Marco Cecchinato says he’s ready to “sign in blood” to reach the French Open final but the Italian’s Paris fairytale just cannot escape the match-fixing scandal that almost finished his career two years ago.

World No 72 Cecchinato on Tuesday became the first Italian man in 40 years to reach a Grand Slam semi-final with a breathtaking 6-3, 7-6 (7/4), 1-6, 7-6 (13/11) victory over 12-time major winner Novak Djokovic.

Cecchinato, who had never won a Grand Slam match in his career before Roland Garros, goes on to face Austrian seventh seed Dominic Thiem for a place in Sunday’s final.

However, he continues to be stalked by the events of 2016 when he was suspended for 18 months by the Italian tennis federation having been accused of fixing.

He was later cleared of any wrongdoing.

The scandal focused on a second-tier Challenger match he lost to Kamil Majchrzak in Morocco in 2015, with his country’s federation banning him and fellow Italians Riccardo Accardi and Antonio Campo.

Cecchinato, though, later had his suspension reduced to 12 months, before it was scrapped completely and he returned to the Tour.

At the time, he had been the highest-ranked player to be banned for fixing. His fine of 40,000 euros ($46,634) was also overturned.

He always denied any involvement in a plot and the Italian Olympic Committee agreed, insisting that there had been “irregularities” in how the evidence was gathered during the investigation.

As he has made his stunning progress in Paris, he has resolutely refused to revisit the controversy.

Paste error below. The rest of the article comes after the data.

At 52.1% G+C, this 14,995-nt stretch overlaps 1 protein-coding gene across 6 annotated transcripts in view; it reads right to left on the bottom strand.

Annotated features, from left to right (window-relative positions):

“I told you I don’t want to speak about that. I want to think for this moment in my life,” said Cecchinato, the lowest-ranked player to make the semi-finals in almost two decades.

- ‘Maybe win some Wimbledon matches’ -

This time last year, the 25-year-old was knocked out of Roland Garros in the final qualifying round by compatriot Simone Bolelli.

He then returned to the nitty-gritty of the second-tier Challenger Tour in outposts such as Caltanissetta and Todi in Italy before losing in the first round of Wimbledon.

Ranked 109 at the start of 2018, Cecchinato will rise to at least 27 in the world next week, enough for a seeding at Wimbledon.

“Who knows, maybe I’ll be able to win some matches – even at Wimbledon,” he said having also admitted that being a seed on such an alien surface “is good news for my opponent”.

But first, on Thursday he has to find a way past Thiem, the only man to have defeated Rafael Nadal on clay this year.

“I would sign with blood to win against Thiem and reach the final even if I were to lose against Nadal,” Cecchinato told Italian media.

“Two months ago something clicked in my head, you could say that I’m finally maturing at 25 years,” added Cecchinato who won his first ATP Tour title in Budapest this year as a ‘lucky loser’.

Only two Italian men have won the Roland Garros title – Nicola Pietrangeli 1959 and 1960 and Adriano Panatta in 1976.

“Djokovic isn’t the player he used to be but Cecchinato played a splendid match, above all mentally, without wavering or showing emotion,” Panatta told Corriere dello Sport.

“It’s possible he can beat Thiem. He will start again as the underdog but after all he has done so far he can very well reach the final.”

The Italian media were lapping up the achievement of Cecchinato who has also defeated eighth seed David Goffin and 10th-seeded Pablo Carreno Busta on his Paris odyssey.

“The hero who came from nowhere,” headlined Rome daily La Repubblica on Wednesday.